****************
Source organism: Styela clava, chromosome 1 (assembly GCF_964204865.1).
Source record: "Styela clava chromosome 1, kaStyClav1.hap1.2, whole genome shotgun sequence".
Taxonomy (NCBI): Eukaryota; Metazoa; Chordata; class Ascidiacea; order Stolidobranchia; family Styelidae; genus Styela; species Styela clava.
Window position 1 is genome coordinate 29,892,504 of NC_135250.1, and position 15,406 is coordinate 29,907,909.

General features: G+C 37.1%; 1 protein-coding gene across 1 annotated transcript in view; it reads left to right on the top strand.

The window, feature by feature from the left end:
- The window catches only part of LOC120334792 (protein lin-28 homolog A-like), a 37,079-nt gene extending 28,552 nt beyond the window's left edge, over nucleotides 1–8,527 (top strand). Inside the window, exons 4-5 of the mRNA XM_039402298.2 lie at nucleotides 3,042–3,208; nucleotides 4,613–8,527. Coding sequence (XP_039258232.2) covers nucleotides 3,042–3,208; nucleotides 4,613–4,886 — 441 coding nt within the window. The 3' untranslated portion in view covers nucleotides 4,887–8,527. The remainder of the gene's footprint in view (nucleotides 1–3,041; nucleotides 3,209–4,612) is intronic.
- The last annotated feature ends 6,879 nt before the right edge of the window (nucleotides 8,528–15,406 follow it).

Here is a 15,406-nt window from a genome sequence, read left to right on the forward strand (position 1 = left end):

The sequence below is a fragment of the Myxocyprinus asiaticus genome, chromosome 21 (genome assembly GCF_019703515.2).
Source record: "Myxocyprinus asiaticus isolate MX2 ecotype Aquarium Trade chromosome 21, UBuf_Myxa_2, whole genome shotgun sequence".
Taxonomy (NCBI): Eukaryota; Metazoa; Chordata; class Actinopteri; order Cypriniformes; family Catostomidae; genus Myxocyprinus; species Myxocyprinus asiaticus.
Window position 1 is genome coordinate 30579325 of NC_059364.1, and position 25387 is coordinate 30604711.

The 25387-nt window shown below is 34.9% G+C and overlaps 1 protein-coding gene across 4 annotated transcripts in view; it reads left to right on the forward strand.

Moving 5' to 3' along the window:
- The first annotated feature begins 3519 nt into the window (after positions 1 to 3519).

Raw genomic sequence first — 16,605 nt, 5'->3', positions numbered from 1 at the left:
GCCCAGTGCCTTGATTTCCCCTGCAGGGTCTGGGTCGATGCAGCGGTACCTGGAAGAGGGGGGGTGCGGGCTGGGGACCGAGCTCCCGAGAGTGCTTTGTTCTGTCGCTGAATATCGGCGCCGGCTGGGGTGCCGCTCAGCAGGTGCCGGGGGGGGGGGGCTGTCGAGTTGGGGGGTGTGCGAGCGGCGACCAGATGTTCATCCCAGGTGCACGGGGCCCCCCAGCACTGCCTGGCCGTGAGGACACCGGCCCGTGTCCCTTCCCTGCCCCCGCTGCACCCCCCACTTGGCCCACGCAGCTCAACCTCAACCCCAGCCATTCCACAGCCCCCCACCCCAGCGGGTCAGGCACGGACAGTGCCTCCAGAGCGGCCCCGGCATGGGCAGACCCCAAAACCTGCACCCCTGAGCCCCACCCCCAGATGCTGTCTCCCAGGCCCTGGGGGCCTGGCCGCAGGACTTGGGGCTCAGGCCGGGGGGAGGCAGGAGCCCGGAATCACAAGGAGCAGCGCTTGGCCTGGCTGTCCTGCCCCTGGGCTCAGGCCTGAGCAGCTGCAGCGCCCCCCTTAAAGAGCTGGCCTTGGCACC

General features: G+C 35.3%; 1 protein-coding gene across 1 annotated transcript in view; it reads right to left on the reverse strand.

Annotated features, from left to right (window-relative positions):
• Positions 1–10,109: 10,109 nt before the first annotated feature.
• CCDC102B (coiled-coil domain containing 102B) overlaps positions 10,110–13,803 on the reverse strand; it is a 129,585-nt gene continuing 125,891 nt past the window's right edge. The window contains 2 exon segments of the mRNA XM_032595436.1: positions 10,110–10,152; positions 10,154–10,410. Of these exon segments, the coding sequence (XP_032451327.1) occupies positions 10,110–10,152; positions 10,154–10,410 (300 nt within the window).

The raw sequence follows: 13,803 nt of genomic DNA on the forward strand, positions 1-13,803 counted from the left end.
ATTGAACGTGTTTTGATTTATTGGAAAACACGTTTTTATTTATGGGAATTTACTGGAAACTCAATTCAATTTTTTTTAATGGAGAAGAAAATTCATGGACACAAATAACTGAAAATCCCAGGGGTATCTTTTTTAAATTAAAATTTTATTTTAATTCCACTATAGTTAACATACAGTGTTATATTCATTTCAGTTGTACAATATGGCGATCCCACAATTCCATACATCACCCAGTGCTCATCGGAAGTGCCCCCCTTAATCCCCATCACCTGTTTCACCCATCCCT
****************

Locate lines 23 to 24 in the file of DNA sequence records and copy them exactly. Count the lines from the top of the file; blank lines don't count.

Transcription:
The raw sequence follows: 13,803 nt of genomic DNA on the forward strand, positions 1-13,803 counted from the left end.
ATTGAACGTGTTTTGATTTATTGGAAAACACGTTTTTATTTATGGGAATTTACTGGAAACTCAATTCAATTTTTTTTAATGGAGAAGAAAATTCATGGACACAAATAACTGAAAATCCCAGGGGTATCTTTTTTAAATTAAAATTTTATTTTAATTCCACTATAGTTAACATACAGTGTTATATTCATTTCAGTTGTACAATATGGCGATCCCACAATTCCATACATCACCCAGTGCTCATCGGAAGTGCCCCCCTTAATCCCCATCACCTGTTTCACCCATCCCT